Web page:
The Aliquot Brothers
Boys in men's shirts, the Aliquot Brothers
have come to town. They are
backing us into corners, mopping up
the fragments we leave behind.
They are the perfect combination.
The redhead paints his toes. The honey blond
streaks highlights through his hair.
They go café to café, dividing
to rule, smearing tablecloths
with froth and melted cheese. (The rest of us
confined to quarters, mumbling
over cold porridge and twice-strained tea.)
No use complaining: they'll leave
when they're good and ready,
with no remainder, nothing
but the hiss of their departure,
the closing door that splits
this world from its neighbour.
Return to Nussbaum Riegel
This is a tent.
This is another tent, next to the first tent.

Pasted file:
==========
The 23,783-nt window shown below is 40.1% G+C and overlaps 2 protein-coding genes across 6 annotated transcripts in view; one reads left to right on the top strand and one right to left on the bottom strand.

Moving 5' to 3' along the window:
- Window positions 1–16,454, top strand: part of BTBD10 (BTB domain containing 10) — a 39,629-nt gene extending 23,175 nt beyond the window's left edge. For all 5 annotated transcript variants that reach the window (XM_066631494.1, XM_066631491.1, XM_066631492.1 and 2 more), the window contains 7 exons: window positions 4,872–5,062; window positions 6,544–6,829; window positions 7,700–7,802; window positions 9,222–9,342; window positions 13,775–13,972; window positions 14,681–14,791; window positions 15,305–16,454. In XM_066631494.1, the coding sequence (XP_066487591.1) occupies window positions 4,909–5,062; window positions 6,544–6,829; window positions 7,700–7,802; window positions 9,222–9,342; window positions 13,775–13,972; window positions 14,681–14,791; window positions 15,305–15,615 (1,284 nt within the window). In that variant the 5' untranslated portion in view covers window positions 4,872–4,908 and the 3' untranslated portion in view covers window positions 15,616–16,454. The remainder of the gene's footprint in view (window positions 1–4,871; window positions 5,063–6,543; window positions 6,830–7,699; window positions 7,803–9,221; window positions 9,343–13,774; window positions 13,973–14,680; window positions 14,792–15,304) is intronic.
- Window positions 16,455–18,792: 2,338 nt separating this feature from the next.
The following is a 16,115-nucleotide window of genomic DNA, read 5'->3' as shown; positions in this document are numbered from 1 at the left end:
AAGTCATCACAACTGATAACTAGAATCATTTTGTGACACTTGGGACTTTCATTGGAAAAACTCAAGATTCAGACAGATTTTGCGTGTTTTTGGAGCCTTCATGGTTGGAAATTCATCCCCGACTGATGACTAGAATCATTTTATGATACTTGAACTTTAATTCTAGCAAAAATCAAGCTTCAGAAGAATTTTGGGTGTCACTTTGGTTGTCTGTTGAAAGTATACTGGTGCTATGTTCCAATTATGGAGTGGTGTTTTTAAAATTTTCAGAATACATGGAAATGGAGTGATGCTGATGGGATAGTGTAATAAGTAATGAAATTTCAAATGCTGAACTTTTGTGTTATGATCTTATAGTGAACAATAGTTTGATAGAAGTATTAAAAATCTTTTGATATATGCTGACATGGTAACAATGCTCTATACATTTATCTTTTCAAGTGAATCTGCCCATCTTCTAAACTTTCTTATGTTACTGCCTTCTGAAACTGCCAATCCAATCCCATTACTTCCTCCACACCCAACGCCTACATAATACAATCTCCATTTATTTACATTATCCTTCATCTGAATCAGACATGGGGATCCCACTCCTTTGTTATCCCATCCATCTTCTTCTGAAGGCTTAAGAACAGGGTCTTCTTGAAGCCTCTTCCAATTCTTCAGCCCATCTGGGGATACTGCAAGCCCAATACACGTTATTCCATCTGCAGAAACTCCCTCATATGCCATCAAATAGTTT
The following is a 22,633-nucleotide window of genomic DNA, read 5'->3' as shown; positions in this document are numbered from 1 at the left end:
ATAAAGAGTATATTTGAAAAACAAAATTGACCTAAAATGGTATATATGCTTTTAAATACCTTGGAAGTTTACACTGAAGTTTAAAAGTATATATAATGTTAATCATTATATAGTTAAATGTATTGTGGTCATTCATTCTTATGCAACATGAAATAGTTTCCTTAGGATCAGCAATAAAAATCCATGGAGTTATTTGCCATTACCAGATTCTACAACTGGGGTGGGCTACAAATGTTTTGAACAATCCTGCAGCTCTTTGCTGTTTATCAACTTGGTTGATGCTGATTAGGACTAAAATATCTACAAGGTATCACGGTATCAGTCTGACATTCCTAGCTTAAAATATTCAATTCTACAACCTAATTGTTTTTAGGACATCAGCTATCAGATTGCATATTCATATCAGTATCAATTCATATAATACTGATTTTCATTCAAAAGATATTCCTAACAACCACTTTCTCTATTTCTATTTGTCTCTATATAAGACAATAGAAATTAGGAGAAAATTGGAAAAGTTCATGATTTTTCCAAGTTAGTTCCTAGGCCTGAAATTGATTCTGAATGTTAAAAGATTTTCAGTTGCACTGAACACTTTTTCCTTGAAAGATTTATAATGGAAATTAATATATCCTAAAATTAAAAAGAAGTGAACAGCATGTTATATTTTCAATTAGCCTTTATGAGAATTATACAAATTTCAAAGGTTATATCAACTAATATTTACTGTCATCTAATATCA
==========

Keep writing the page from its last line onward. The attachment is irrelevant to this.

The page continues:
This is a bag full of urine.
This is the vast inconceivable.
This is a rock.
This is another rock.
These are the deposits of a long-vanished glacier.
The frigid wind, whistling over the frigid ice, passing over long
generations of mummified seals making their stealthy way from the sea,
has formed these rocks into the unearthly shapes we call "ventifacts",
photographs of which form the bulk of my presentation today.
This is me.
This is Guido.
This is Guido, Nails and Barry.
Guido, Nails and Barry
are men with whom I will always share a special
This is Alfred, Lord Tennyson.
He wrote his famous poem "Ulysses" while visiting Antarctica
on the first "Artists in Antarctica" programme
with Bill Manhire, Chris Orsman and Nigel Brown.
(This is Bill Manhire, Chris Orsman and Nigel Brown.)
Alfred, Lord Tennyson inscribed his famous poem "Ulysses" on a cross
placed on Observation Hill by the survivors of Scott's Polar Expedition of 1910-1912.
To read it, you need a magnifying glass
and an iron constitution.
This is the Polar Party.
These are the Polar Party’s drinks and nibbles.
The Polar Party went on till 5 a.m.,
then made camp. Scott opened his diary,
wishing, not for the first time,
that he had brought a pen.